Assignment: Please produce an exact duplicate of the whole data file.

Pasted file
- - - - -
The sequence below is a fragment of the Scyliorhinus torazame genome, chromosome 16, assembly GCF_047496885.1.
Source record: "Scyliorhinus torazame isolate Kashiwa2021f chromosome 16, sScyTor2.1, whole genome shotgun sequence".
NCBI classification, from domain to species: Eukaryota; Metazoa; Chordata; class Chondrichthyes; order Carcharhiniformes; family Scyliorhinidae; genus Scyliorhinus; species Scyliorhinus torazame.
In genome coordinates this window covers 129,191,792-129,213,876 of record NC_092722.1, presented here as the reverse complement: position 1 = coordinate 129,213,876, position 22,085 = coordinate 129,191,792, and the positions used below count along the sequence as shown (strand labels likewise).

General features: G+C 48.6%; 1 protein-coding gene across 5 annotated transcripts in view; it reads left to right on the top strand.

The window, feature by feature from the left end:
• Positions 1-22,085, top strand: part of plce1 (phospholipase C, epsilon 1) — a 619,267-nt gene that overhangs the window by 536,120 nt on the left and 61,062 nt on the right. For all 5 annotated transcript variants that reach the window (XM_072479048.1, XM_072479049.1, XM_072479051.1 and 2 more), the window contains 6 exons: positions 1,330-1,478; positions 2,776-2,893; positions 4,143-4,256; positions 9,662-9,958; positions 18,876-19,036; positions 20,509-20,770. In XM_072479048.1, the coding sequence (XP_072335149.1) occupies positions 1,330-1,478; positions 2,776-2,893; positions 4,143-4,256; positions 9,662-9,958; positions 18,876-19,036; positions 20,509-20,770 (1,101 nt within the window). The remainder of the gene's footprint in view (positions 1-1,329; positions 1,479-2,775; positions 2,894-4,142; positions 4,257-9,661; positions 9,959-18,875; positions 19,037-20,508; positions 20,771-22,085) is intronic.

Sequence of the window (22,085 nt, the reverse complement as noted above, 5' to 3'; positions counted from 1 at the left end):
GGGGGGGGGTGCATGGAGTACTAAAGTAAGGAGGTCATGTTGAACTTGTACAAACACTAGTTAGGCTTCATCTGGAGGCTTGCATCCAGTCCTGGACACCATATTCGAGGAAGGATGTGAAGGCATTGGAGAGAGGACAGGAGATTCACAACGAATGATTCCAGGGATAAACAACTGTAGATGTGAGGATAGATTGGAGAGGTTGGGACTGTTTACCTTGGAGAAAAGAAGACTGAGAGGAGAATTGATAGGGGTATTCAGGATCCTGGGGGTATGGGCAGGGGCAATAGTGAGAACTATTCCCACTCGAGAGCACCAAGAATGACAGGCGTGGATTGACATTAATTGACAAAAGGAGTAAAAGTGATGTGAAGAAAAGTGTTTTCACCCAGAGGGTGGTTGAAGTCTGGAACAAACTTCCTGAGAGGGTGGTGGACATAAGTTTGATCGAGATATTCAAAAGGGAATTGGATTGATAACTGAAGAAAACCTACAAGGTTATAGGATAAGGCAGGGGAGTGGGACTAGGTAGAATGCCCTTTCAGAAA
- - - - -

The sequence below is a fragment of the Scyliorhinus torazame genome, chromosome 16, assembly GCF_047496885.1.
Source record: "Scyliorhinus torazame isolate Kashiwa2021f chromosome 16, sScyTor2.1, whole genome shotgun sequence".
NCBI classification, from domain to species: Eukaryota; Metazoa; Chordata; class Chondrichthyes; order Carcharhiniformes; family Scyliorhinidae; genus Scyliorhinus; species Scyliorhinus torazame.
In genome coordinates this window covers 129,191,792-129,213,876 of record NC_092722.1, presented here as the reverse complement: position 1 = coordinate 129,213,876, position 22,085 = coordinate 129,191,792, and the positions used below count along the sequence as shown (strand labels likewise).

General features: G+C 48.6%; 1 protein-coding gene across 5 annotated transcripts in view; it reads left to right on the top strand.

The window, feature by feature from the left end:
• Positions 1-22,085, top strand: part of plce1 (phospholipase C, epsilon 1) — a 619,267-nt gene that overhangs the window by 536,120 nt on the left and 61,062 nt on the right. For all 5 annotated transcript variants that reach the window (XM_072479048.1, XM_072479049.1, XM_072479051.1 and 2 more), the window contains 6 exons: positions 1,330-1,478; positions 2,776-2,893; positions 4,143-4,256; positions 9,662-9,958; positions 18,876-19,036; positions 20,509-20,770. In XM_072479048.1, the coding sequence (XP_072335149.1) occupies positions 1,330-1,478; positions 2,776-2,893; positions 4,143-4,256; positions 9,662-9,958; positions 18,876-19,036; positions 20,509-20,770 (1,101 nt within the window). The remainder of the gene's footprint in view (positions 1-1,329; positions 1,479-2,775; positions 2,894-4,142; positions 4,257-9,661; positions 9,959-18,875; positions 19,037-20,508; positions 20,771-22,085) is intronic.

Sequence of the window (22,085 nt, the reverse complement as noted above, 5' to 3'; positions counted from 1 at the left end):
GGGGGGGGGTGCATGGAGTACTAAAGTAAGGAGGTCATGTTGAACTTGTACAAACACTAGTTAGGCTTCATCTGGAGGCTTGCATCCAGTCCTGGACACCATATTCGAGGAAGGATGTGAAGGCATTGGAGAGAGGACAGGAGATTCACAACGAATGATTCCAGGGATAAACAACTGTAGATGTGAGGATAGATTGGAGAGGTTGGGACTGTTTACCTTGGAGAAAAGAAGACTGAGAGGAGAATTGATAGGGGTATTCAGGATCCTGGGGGTATGGGCAGGGGCAATAGTGAGAACTATTCCCACTCGAGAGCACCAAGAATGACAGGCGTGGATTGACATTAATTGACAAAAGGAGTAAAAGTGATGTGAAGAAAAGTGTTTTCACCCAGAGGGTGGTTGAAGTCTGGAACAAACTTCCTGAGAGGGTGGTGGACATAAGTTTGATCGAGATATTCAAAAGGGAATTGGATTGATAACTGAAGAAAACCTACAAGGTTATAGGATAAGGCAGGGGAGTGGGACTAGGTAGAATGCCCTTTCAGAAA